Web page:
Home > Mental Health > Self-Harming in Women

Self-Harming in Women

By: Jo Johnson - Updated: 12 Jan 2013 | comments*Discuss
Self-harm; Abuse; Relationships;

Self-harming is not a subject that is exclusively connected to women but females, particularly teenagers seem to be the most susceptible to suffering from this problem.

What Is Self-Harming?

Self-harming is a term given to those who deliberately harm themselves in some way. This often manifests as cutting, burning, overdose, scalding or bruising their body in some way.Often the person does not feel pain or distress during the act but often feelings of relief and satisfaction have been described as soon as the act has achieved the desired effect.

For example, some one who cuts themselves often says that they feel overwhelming feelings before the event, feels no pain during the cutting but has a great sense of relief or release once blood has been drawn.Often the person does not mean to do themselves serious injury, but sometimes the damage can end up being life threatening if overdose is severe or blood loss is great.

Why are Females More Likely to Self-Harm?

Evidence has found that women are up to 4 times more likely than men to self-harm. The reasons for this are wide and varied and dependent greatly on personal circumstance. Reasons given for self-harming have included feeling useless and desperate, having feelings of guilt or being ashamed, great sadness, a loss of reality or simply feeling numb towards life in general.

Whatever the reason given, most individuals will have their own unique experience, motivation emotional backgrounds for wanting to harm themselves.For most individuals there will be some sort of underlying reason for this problem. This may be that they have suffered some sort of abuse in the past, be in an abusive relationship, have got extremely low self-esteem for some reason or that they feel deep guilt caused by their previous behaviour or actions.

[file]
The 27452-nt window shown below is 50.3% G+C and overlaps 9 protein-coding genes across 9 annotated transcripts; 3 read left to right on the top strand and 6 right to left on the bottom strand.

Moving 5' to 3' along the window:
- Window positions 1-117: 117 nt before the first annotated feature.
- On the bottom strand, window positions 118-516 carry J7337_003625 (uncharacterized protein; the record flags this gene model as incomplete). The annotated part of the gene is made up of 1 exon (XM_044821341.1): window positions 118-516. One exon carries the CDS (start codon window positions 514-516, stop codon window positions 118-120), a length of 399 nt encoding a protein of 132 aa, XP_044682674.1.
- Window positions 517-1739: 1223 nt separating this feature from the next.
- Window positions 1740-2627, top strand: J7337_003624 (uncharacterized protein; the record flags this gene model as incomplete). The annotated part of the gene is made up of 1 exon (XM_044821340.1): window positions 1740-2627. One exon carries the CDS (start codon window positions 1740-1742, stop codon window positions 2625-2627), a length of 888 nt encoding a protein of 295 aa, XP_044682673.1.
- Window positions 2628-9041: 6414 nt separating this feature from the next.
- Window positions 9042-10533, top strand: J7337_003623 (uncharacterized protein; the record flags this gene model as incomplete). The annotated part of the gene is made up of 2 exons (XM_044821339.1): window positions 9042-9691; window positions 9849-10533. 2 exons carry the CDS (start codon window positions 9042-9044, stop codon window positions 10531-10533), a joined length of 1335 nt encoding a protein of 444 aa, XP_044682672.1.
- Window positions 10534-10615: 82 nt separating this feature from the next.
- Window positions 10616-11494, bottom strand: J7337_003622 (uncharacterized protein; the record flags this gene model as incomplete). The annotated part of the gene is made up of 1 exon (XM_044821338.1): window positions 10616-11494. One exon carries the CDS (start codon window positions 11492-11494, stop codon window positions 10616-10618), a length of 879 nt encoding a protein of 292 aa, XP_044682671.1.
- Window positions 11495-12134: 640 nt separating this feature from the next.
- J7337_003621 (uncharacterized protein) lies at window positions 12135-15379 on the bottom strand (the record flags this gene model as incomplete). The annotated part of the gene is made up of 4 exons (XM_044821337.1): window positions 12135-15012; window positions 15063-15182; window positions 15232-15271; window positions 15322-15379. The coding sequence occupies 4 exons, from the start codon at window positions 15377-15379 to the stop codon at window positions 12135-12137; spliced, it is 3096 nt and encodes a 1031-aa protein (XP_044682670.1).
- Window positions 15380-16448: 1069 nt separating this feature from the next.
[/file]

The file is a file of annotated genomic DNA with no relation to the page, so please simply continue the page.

Treating The Problem

Initially it is important to treat the injury whether this be controlling severe bleeding, tackling an overdose ort treating infection.

Once the immediate medical problems have been dealt with, the underlying psychological problems must be addressed. In order to do this the person should be able to admit that they have a problem and want to discover the source and address the problem in a different way.The use of behavioural therapies, group therapies, counselling or other proven method of addressing psychological problems could be used. These will have a greater success rate if they are addressed using professional guidance from those who are specially trained in this area.

It may be beneficial to the individual to gain confidence in their own abilities and also by ensuring they have a supportive network around them. This can stem form their friends and family or from the person who is helping them overcome the problem.Communication is important when addressing the problem and the person should not be embarrassed of ashamed at confiding their deepest feelings with others whom they can trust.

Self-harming is a complicated problem that affects many women in the UK. There are many reasons as to why someone might harm themselves and each person should be given time and confidentiality when tackling the problem as some of the reasons behind the disorder may be very difficult to address and come to terms with.

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